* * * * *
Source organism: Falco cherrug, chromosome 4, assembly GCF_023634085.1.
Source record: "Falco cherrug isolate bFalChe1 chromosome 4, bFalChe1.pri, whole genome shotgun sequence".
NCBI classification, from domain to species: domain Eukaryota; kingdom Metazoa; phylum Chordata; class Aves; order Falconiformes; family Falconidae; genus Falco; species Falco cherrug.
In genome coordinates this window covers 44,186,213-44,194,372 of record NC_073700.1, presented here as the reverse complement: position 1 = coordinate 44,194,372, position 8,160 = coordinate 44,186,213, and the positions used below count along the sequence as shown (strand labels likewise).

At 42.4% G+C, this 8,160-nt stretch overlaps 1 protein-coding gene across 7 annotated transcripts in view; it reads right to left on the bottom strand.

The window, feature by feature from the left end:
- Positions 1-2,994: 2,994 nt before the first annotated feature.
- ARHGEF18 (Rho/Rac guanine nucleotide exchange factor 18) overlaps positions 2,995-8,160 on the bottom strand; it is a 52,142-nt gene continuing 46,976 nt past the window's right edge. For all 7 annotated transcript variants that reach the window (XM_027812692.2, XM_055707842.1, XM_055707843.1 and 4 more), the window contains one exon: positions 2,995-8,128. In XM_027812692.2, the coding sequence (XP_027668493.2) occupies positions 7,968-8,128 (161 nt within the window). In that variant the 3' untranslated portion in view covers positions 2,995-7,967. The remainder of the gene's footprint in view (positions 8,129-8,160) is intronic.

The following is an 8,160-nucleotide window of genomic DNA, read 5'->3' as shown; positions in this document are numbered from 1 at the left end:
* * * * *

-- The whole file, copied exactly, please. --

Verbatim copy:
Source organism: Falco cherrug, chromosome 4, assembly GCF_023634085.1.
Source record: "Falco cherrug isolate bFalChe1 chromosome 4, bFalChe1.pri, whole genome shotgun sequence".
NCBI classification, from domain to species: domain Eukaryota; kingdom Metazoa; phylum Chordata; class Aves; order Falconiformes; family Falconidae; genus Falco; species Falco cherrug.
In genome coordinates this window covers 44,186,213-44,194,372 of record NC_073700.1, presented here as the reverse complement: position 1 = coordinate 44,194,372, position 8,160 = coordinate 44,186,213, and the positions used below count along the sequence as shown (strand labels likewise).

At 42.4% G+C, this 8,160-nt stretch overlaps 1 protein-coding gene across 7 annotated transcripts in view; it reads right to left on the bottom strand.

The window, feature by feature from the left end:
- Positions 1-2,994: 2,994 nt before the first annotated feature.
- ARHGEF18 (Rho/Rac guanine nucleotide exchange factor 18) overlaps positions 2,995-8,160 on the bottom strand; it is a 52,142-nt gene continuing 46,976 nt past the window's right edge. For all 7 annotated transcript variants that reach the window (XM_027812692.2, XM_055707842.1, XM_055707843.1 and 4 more), the window contains one exon: positions 2,995-8,128. In XM_027812692.2, the coding sequence (XP_027668493.2) occupies positions 7,968-8,128 (161 nt within the window). In that variant the 3' untranslated portion in view covers positions 2,995-7,967. The remainder of the gene's footprint in view (positions 8,129-8,160) is intronic.

The following is an 8,160-nucleotide window of genomic DNA, read 5'->3' as shown; positions in this document are numbered from 1 at the left end: